Human Rights: From Legal Transplants to Fair Translation
74 Pages Posted: 7 Dec 2016
Date Written: December 5, 2016
The current regime of international human rights suffers from three shortcomings: First, it has failed to adequately address the reality of cultural diversity. Second, the formalized human rights treaties have been ineffective in their ability to compel states to reform their behaviors, and third, the uncontrolled growth in the number of human rights weakens the impact of appeals to that standard.
Although treated as independent problems, this paper finds that these three limitations are sufficiently linked such that a remedy to the first will simultaneously resolve the others. Parts I and II of the paper describe how the imposition of human rights values onto some societies may inflict unintended harms to the extent that those actions undermine the justification and support for human rights altogether. Against that background is the challenge to find ways to realize the goods of the human rights project without injuring those it intends to benefit.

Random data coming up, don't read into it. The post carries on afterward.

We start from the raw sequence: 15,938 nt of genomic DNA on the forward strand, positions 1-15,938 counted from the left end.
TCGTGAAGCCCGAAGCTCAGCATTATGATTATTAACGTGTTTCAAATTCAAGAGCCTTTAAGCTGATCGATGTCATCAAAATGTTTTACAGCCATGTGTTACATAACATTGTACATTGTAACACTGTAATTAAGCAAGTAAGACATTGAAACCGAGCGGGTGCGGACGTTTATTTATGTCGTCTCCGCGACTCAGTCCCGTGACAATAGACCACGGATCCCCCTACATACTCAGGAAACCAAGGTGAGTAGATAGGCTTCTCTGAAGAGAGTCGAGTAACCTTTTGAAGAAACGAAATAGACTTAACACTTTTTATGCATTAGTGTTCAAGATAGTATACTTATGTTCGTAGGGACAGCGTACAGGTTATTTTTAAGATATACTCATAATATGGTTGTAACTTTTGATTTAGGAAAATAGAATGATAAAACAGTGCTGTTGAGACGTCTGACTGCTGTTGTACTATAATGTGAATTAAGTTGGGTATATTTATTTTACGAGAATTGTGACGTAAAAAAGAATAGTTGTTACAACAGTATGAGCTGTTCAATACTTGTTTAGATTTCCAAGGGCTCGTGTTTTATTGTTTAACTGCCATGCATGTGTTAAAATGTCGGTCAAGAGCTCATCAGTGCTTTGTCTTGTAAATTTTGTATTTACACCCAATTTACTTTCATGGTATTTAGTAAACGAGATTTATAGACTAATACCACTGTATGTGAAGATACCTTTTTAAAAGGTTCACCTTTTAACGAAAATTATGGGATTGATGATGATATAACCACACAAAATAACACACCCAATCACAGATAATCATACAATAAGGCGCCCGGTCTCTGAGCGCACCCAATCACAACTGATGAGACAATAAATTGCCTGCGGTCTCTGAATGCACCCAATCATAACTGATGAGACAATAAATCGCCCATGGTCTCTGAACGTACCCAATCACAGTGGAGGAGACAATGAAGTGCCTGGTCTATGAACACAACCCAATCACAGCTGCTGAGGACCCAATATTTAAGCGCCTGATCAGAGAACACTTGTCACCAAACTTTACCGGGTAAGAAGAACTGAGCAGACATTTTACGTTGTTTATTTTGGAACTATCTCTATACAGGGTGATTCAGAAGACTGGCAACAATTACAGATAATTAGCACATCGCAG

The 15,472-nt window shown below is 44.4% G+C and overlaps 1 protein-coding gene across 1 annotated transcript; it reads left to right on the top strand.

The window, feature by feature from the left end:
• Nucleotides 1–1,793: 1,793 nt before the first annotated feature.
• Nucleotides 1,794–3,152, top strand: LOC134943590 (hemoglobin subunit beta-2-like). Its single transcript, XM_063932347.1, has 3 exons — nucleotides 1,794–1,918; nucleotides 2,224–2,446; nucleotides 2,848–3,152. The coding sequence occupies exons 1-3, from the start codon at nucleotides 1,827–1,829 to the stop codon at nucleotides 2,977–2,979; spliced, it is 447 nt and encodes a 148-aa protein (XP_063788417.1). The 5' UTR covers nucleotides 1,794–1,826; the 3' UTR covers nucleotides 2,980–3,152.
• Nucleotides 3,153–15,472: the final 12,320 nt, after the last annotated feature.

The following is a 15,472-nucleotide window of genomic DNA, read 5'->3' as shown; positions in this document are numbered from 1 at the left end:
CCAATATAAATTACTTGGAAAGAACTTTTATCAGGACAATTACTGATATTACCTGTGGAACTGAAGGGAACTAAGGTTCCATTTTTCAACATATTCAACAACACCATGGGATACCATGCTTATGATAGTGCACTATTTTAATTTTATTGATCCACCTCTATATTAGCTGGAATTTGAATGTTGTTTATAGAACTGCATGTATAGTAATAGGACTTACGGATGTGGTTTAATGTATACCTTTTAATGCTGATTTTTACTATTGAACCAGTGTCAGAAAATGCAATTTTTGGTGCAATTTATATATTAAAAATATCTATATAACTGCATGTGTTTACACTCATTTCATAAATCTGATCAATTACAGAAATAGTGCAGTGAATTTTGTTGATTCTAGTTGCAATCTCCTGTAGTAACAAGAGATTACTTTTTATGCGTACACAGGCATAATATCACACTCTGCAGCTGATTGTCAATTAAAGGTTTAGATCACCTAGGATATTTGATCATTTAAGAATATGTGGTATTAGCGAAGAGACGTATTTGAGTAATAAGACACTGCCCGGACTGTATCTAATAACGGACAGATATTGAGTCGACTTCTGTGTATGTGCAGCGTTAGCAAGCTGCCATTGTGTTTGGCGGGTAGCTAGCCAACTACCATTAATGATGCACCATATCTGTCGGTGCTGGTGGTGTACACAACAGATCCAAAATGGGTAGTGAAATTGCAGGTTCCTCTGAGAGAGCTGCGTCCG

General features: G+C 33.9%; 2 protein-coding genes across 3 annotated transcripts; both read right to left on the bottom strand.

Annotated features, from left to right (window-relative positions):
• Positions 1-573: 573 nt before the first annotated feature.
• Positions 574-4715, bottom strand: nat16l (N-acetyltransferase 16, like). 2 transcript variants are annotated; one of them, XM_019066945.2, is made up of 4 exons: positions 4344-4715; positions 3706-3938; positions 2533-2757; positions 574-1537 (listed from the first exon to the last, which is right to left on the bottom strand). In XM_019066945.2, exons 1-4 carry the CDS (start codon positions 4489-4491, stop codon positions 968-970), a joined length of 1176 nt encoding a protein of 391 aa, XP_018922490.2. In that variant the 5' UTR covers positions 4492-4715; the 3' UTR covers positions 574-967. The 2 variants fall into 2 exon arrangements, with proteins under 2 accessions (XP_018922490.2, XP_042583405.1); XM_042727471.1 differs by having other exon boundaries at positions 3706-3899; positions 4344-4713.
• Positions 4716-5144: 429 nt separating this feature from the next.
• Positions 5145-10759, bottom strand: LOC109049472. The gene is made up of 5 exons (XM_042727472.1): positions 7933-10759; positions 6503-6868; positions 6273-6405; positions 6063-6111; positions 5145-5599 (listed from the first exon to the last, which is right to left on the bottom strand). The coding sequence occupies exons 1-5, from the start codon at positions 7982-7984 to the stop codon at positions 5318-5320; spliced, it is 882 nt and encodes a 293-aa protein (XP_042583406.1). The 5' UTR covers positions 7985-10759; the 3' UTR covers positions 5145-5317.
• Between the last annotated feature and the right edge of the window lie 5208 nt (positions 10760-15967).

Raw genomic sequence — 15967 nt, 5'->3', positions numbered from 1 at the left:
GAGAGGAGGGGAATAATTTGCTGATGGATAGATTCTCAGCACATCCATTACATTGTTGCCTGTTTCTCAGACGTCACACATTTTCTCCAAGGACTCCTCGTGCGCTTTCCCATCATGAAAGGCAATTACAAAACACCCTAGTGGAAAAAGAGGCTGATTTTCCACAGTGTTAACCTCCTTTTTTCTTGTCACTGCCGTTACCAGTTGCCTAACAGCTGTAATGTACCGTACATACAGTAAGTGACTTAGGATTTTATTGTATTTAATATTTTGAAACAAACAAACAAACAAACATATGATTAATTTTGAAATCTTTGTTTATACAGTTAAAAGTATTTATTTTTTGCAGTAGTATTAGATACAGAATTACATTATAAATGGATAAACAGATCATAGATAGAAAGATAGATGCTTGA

Drawing extensively upon multiple disciplines — most notably the philosophical exchange between Joseph Raz and Jeremy Waldron, and the methodological suggestions of Alison Dundes Renteln and Abdullahi Ahmed An-Na’im — the article focuses on linking human rights laws with local values. The result should be human rights expressed in a manner in which all peoples can see themselves. If they are no longer viewed as hegemonic intrusions, human rights will be openly recognized and consequently more successfully observed. Finally, the structural limitations of the suggested procedure will necessarily support only a small number of human rights.
Suggested Citation: Suggested Citation